Fox on Books

Book reviews, opinions, musings and ramblings. General bookish excitement!

Archive for the category “Dystopian”

The Maze Runner – by James Dashner

maze runnerI’m going to start providing summaries at the top of my reviews, for those who want the TL:DR version. Behold:

“Oh my god just tell me what is happening!” – my brain the whole way through The Maze Runner.

I defy you to read this book slowly. I couldn’t wait to get to the end, although that was mainly so I could have some idea of what just happened! It’s a great YA adventure story, aimed squarely at teenage boys, and a good read for anyone who wants an unputdownable tale.

I was infuriated by the first few chapters of The Maze Runner. Without ceremony, you’re dropped straight into a confusing world full of teenage boys, living in a place called The Glade in the middle of, apparently, a giant maze. Would you have questions? Because both I and our protagonist, Thomas, had A LOT of questions. Such as:

– WHAT?
– Where is this place? WHAT is this place?
– Why am I here?
– Who am I? How can it be that I know my name and understand concepts but I know nothing about my history?
– WHY ARE WE IN A GIANT MAZE?
– Seriously, WHAT?? Let Me Feet Hit the Ground Running:

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Short Stories, or, Review-Palooza!

It’s become clear that I read a lot of books. This year, I’m (still!) averaging one book every three days, across all sorts of formats, including manuscript, eBook, audio book and, of course, my true love, the paper book.

In order to keep them fresh in my mind, and to deliver opinions about them in a somewhat timely manner, I’m going to do bite-sized reviews of a recent selection.

Come along, then:

fathers eggersYour Fathers, Where Are they? And the Prophets, Do They Live Forever? – by Dave Eggers

My second Dave Eggers, this was so intriguing! And whew, what a title. Written entirely in dialogue, Your Fathers is an exploration of America, a comment on a generation, and also a look at one really disturbed guy, spiraling into self destructive criminal madness. Very weird. Very cool.

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daughtersmokeDaughter of Smoke and Bone – by Laini Taylor

Karou’s never been exactly normal. How could she be, raised by Chimeras? She’s always been kept at arms length by those who raised her, but there’s more to Karou’s background – and her future – than she could ever have imagined. And not all of it is good. Even though it suffered from a little bit of too-many-recommendations-itis, this book and its sequel Days of Blood and Starlight left me reeling. Also, Laini Taylor exploded her own world twice in two books! I can’t wait to see what on earth the third book brings.

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unwindUnwind – by Neal Shusterman

In this future society, abortion is illegal. But before a child turns 18 they can instead be ‘unwound’. Every part of their body is used by someone else, so they’re not truly dead. Here, life is at once sacred and cheap. What a cool, freaky concept. And this book delivers – sometimes. It’s not as gripping as I wanted it to be, given the solidity of the premise, but it’ll keep you up at night reliving the brutal unwinding process. *shudder*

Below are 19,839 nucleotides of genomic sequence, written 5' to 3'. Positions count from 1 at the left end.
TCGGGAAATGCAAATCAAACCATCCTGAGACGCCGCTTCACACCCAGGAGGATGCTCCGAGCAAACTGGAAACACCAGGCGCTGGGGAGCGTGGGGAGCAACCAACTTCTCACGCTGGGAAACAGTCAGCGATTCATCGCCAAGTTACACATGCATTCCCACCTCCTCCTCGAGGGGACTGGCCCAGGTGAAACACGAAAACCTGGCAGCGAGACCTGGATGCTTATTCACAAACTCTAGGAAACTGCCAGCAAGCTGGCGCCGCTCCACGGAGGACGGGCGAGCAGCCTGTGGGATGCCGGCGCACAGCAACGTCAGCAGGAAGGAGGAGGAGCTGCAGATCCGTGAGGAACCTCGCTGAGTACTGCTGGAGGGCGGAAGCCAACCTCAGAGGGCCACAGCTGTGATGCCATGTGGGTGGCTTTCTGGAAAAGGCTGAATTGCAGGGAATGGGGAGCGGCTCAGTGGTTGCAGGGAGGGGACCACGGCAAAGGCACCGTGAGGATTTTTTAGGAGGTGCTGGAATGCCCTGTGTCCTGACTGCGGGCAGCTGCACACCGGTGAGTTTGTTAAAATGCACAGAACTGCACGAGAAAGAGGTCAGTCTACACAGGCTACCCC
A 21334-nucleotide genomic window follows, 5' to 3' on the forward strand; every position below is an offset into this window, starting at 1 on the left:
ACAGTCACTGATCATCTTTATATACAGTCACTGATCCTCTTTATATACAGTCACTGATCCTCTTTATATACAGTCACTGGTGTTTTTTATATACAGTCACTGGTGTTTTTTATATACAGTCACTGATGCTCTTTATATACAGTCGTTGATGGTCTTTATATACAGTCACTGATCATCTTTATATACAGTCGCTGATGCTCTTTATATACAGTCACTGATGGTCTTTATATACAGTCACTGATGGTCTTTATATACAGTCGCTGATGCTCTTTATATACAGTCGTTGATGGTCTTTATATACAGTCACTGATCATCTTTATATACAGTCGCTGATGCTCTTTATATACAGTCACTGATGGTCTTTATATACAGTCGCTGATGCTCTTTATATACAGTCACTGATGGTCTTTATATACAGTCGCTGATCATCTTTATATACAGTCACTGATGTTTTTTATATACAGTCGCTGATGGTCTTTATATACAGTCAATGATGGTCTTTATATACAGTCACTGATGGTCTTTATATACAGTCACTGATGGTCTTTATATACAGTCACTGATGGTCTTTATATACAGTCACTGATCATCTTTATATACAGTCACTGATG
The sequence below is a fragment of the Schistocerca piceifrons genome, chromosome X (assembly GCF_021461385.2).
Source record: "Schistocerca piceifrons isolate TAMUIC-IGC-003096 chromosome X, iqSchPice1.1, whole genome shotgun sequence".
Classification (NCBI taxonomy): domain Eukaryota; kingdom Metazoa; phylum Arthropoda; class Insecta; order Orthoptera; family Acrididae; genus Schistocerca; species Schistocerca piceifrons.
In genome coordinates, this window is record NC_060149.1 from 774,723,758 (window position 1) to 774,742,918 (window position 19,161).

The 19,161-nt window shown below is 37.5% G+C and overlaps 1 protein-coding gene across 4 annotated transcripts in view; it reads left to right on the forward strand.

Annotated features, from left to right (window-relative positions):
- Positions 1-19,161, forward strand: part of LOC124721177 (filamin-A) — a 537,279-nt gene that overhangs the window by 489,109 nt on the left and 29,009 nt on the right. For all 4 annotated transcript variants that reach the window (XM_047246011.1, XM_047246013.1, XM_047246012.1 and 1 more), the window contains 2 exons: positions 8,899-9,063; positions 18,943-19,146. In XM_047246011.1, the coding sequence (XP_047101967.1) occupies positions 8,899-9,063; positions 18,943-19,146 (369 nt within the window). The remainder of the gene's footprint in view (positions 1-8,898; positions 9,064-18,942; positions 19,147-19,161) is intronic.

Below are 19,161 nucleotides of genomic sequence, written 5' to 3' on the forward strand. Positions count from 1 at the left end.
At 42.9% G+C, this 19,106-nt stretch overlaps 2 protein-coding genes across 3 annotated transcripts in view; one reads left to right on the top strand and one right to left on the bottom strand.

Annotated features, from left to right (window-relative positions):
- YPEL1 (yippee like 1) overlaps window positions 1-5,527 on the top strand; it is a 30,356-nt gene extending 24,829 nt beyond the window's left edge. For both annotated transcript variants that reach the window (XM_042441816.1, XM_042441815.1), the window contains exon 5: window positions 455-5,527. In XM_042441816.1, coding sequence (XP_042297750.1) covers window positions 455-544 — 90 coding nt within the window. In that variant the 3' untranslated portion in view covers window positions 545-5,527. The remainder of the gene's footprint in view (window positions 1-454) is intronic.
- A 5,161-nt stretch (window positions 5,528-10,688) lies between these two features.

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TheFeelGoodHitOfTheYear C CVR SI.inddThe Feel-Good Hit of the Year – by Liam Pieper

I’m not that interested in memoirs unless you’re Stephen Fry (sorry, everyone else). But I absolutely raced through Liam Pieper’s accounts of misspent youth, from his birth in a sort-of hippy commune in the Melbourne suburbs to becoming an accidental teenage drug dealer, to figuring out that life’s more profitable when you’re a little less criminal. (Only a little…)

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So, whatcha been reading lately?

Short Stories, or, Review-Palooza!

It’s become clear that I read a lot of books. This year, I’m averaging one book every three days, across all sorts of formats, including manuscript, eBook, audio book and, of course, my true love, the paper book.

In order to keep them fresh in my mind, and to deliver opinions about them in a somewhat timely manner, I’m going to do bite-sized reviews of a recent selection.

Dear reader, dive in:

What Came Before – by Anna George

whatcamebeforeOof. This was a hard read. Following the spiral of a gradually abusive relationship, What Came Before challenges us to look at what we expect – and what we’ll accept – from those we love. Ambitious and confronting, it’s not for everyone, but is a particularly powerful novel.

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Looking for Alaska – by John Green
lookingforalaskaUK.indd
John Green’s first novel has all the hallmarks of his later work. Teens who act like teens (bright, loyal, apathetic and often a wee bit pretentious), a simple narrative that allows the beauty and poignancy of his prose to shine, and a quietly wrenching third act make this a must read for older teens and fans of this brand of honest, contemporary YA. (Also, have you read The Fault in Our Stars yet? If not, what are you even doing with your life??)